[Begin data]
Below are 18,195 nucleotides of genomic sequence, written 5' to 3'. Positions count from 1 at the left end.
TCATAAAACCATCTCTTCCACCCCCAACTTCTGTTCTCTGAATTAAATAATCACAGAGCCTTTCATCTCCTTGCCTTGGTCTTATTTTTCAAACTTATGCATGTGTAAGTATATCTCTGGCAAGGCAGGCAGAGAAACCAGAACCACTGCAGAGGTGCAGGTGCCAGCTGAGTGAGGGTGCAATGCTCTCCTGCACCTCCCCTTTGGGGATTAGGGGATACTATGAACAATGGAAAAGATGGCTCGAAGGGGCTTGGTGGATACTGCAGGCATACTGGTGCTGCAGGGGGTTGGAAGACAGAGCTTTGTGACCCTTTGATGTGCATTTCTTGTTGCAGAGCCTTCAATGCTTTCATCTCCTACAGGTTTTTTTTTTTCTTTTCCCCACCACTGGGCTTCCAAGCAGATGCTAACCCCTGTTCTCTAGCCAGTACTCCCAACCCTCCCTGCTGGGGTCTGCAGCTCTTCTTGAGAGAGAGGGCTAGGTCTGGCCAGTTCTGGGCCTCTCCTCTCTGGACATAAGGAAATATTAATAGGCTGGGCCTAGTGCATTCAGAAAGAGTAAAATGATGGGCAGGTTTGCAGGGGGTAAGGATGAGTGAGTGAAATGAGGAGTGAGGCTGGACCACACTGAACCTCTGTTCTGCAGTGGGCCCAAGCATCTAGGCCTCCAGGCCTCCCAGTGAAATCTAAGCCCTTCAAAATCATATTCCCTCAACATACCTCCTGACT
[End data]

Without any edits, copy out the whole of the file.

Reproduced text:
Below are 18,195 nucleotides of genomic sequence, written 5' to 3'. Positions count from 1 at the left end.
TCATAAAACCATCTCTTCCACCCCCAACTTCTGTTCTCTGAATTAAATAATCACAGAGCCTTTCATCTCCTTGCCTTGGTCTTATTTTTCAAACTTATGCATGTGTAAGTATATCTCTGGCAAGGCAGGCAGAGAAACCAGAACCACTGCAGAGGTGCAGGTGCCAGCTGAGTGAGGGTGCAATGCTCTCCTGCACCTCCCCTTTGGGGATTAGGGGATACTATGAACAATGGAAAAGATGGCTCGAAGGGGCTTGGTGGATACTGCAGGCATACTGGTGCTGCAGGGGGTTGGAAGACAGAGCTTTGTGACCCTTTGATGTGCATTTCTTGTTGCAGAGCCTTCAATGCTTTCATCTCCTACAGGTTTTTTTTTTTCTTTTCCCCACCACTGGGCTTCCAAGCAGATGCTAACCCCTGTTCTCTAGCCAGTACTCCCAACCCTCCCTGCTGGGGTCTGCAGCTCTTCTTGAGAGAGAGGGCTAGGTCTGGCCAGTTCTGGGCCTCTCCTCTCTGGACATAAGGAAATATTAATAGGCTGGGCCTAGTGCATTCAGAAAGAGTAAAATGATGGGCAGGTTTGCAGGGGGTAAGGATGAGTGAGTGAAATGAGGAGTGAGGCTGGACCACACTGAACCTCTGTTCTGCAGTGGGCCCAAGCATCTAGGCCTCCAGGCCTCCCAGTGAAATCTAAGCCCTTCAAAATCATATTCCCTCAACATACCTCCTGACT